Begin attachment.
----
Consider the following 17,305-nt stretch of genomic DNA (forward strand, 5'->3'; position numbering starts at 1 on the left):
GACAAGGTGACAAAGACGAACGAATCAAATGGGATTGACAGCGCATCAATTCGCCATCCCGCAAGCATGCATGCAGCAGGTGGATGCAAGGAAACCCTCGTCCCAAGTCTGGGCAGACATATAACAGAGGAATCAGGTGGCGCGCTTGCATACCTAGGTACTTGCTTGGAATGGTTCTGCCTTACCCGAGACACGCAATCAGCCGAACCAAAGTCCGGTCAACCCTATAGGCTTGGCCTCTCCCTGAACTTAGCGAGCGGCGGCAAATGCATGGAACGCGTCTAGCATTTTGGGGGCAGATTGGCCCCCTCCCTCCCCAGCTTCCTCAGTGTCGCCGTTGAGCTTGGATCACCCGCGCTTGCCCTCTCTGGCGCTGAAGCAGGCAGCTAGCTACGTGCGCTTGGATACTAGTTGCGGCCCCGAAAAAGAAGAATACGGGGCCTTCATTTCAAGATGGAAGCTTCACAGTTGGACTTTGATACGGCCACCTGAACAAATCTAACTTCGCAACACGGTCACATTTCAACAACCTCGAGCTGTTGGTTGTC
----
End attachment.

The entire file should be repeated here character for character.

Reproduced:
Consider the following 17,305-nt stretch of genomic DNA (forward strand, 5'->3'; position numbering starts at 1 on the left):
GACAAGGTGACAAAGACGAACGAATCAAATGGGATTGACAGCGCATCAATTCGCCATCCCGCAAGCATGCATGCAGCAGGTGGATGCAAGGAAACCCTCGTCCCAAGTCTGGGCAGACATATAACAGAGGAATCAGGTGGCGCGCTTGCATACCTAGGTACTTGCTTGGAATGGTTCTGCCTTACCCGAGACACGCAATCAGCCGAACCAAAGTCCGGTCAACCCTATAGGCTTGGCCTCTCCCTGAACTTAGCGAGCGGCGGCAAATGCATGGAACGCGTCTAGCATTTTGGGGGCAGATTGGCCCCCTCCCTCCCCAGCTTCCTCAGTGTCGCCGTTGAGCTTGGATCACCCGCGCTTGCCCTCTCTGGCGCTGAAGCAGGCAGCTAGCTACGTGCGCTTGGATACTAGTTGCGGCCCCGAAAAAGAAGAATACGGGGCCTTCATTTCAAGATGGAAGCTTCACAGTTGGACTTTGATACGGCCACCTGAACAAATCTAACTTCGCAACACGGTCACATTTCAACAACCTCGAGCTGTTGGTTGTC